Diablo IV preview: Diablo in a post-Path of Exile world
We spent some time with the Diablo IV preview beta and found a game both trying to stand out and reestablish its genre crown.
Few games nail their concept right out of the gate. And yet, the original Diablo was a breath of fresh air in a genre of PC RPGs at a time when crunchier, more dice-rolling-based experiences were the norm. I preface this because it's not a knock when I say that "Well, Diablo IV is more Diablo." It does make one wonder if the world needed more Diablo, however. My time with the Diablo IV preview beta--while as bug-ridden and wait-filled as everyone else--reveals a fun game with a bit of an identity crisis.
The ARPG has found fresh blood and new ideas in the time since 2012's Diablo 3. Titles such as Path of Exile, Torchlight, and more carry the spirit of the Diablo franchise with them, begging the question:
What is Diablo in a post-Path of Exile world? The answer gleaned from the beta, for better and worse, quotes my favorite Talking Heads song.
Same as it ever was. Let's take a look and see what Sin Mommy Lilith wants from us all.
Diablo IV Preview: The wait is Hell
The advent of Diablo IV is a bit funny. Used as a bargaining chip to keep the masses happy after the...less than stellar reveal of its mobile/Tencent joint venture, Diablo Immortal. The game was a promise that Diablo wasn't changing in the face of sweeping shifts of trends. And yet, not only are mobile games here to stay, but the Asymmetrical RPG is a genre that found a new identity outside Diablo.
You could say that it started with Torchlight and its cheap price of entry, "it's just Diablo but cute" aesthetic. And that wouldn't be wrong. However, the real trend-changer has been the free-to-play Path of Exile, released in 2013. It wouldn't be false to say that Path of Exile is Diablo but far crunchier, perfect for our new "games as a service" world.
But if the beta opening day response is any indicator, Diablo still holds weight. Queue times were long as the servers were hammered by Diablo fans and Double Down fanatics alike. I waited over an hour just in the authentication queue, just to be met with the game's opening cinematic. Honestly, I was in fear throughout the entirety of the video that I was just going to disconnect again.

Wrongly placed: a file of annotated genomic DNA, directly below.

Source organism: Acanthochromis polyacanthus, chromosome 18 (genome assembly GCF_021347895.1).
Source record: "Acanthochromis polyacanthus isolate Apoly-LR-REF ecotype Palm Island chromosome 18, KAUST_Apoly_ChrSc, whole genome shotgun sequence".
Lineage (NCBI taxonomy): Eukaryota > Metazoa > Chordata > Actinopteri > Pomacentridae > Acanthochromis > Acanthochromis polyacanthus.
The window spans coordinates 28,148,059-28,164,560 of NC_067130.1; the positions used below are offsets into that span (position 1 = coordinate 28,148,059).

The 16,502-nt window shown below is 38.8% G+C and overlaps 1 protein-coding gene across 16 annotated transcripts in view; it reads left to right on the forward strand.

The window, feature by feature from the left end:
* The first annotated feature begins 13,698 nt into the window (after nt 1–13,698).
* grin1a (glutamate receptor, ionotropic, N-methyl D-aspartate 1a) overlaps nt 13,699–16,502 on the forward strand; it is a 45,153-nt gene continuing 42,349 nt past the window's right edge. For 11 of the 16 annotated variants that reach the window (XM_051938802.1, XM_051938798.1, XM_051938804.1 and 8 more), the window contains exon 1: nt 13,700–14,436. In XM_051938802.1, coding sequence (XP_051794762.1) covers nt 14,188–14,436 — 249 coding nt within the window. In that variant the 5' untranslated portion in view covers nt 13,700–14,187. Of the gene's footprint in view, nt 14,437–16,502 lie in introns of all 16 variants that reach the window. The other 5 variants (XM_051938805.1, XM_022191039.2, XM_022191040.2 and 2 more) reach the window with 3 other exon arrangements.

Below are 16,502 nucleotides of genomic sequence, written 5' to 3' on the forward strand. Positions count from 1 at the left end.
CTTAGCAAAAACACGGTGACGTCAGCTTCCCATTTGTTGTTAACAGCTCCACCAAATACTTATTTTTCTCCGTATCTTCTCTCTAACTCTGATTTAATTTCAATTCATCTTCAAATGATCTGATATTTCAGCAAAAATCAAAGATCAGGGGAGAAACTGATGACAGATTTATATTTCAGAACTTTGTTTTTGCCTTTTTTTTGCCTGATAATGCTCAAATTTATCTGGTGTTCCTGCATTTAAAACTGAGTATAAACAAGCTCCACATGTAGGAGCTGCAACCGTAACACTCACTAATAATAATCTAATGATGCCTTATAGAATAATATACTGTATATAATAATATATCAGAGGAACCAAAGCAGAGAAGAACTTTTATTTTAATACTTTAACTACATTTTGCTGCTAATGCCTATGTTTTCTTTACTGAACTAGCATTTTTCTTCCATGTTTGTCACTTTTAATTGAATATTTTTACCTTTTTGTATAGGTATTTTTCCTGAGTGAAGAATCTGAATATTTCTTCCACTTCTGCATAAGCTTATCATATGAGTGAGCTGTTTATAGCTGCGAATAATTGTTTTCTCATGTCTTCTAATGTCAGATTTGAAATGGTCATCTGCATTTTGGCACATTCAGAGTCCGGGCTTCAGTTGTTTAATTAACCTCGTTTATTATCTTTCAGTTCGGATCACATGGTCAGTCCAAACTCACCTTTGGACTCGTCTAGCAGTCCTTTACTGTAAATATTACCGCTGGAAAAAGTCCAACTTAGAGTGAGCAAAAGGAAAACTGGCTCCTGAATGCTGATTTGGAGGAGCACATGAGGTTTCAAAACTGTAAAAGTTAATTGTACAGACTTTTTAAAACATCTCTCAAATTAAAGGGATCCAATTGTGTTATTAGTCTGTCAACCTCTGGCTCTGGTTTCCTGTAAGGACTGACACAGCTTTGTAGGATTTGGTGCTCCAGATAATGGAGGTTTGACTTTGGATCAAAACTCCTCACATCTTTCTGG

Then comes the sun. Or, we should say "there went the sun." The game starts in a deep blizzard and doesn't thaw.
Created for your amusement
For a game with the system specs of a baked potato it's astounding how nice Diablo IV looks. Despite not having that fully shiny, HDR-ified, "next-gen" look, Diablo IV has a grit and feel to its art that is fantastic. The character models have a berth of textures to their armor, weapons, and cosmetics.
And while you'll probably never look at your character in-depth again after the creation screen it's a nice foot to start on.
Despite some chugging, this visual fidelity holds up throughout. Icey fields of blood and sinew showcase terribly gruesome enemy models while the plasma sprays every which direction. The game did lock up and lose frames when large masses of enemies would spawn, but it is a beta after all.
This won't be the last time I take Path of Exile's name in vain, but Diablo IV holds a similar in-game look to its ARPG peer. Water shines and reflects wonderfully while dank dungeons recreate the feel of a smoke-filled dankness. Outdoor textures and lighting mix to create a world of Sanctuary that is both horrid and beautiful to behold.
My hope is that the technical problems and performance issues clear up by June. While Diablo IV doesn't push any envelopes in relations to graphical power, it's still a sight to see.
A treatise on Marvel Heroes
Released in 2015 and given a slow, painful death by end of 2017, Marvel Heroes shares common DNA with Diablo. And no, not just because both were ARPGs and the former was clearly structured like the beloved franchise. The both share a father in David Brevik, former President of Blizzard and the creator and developer of Diablo.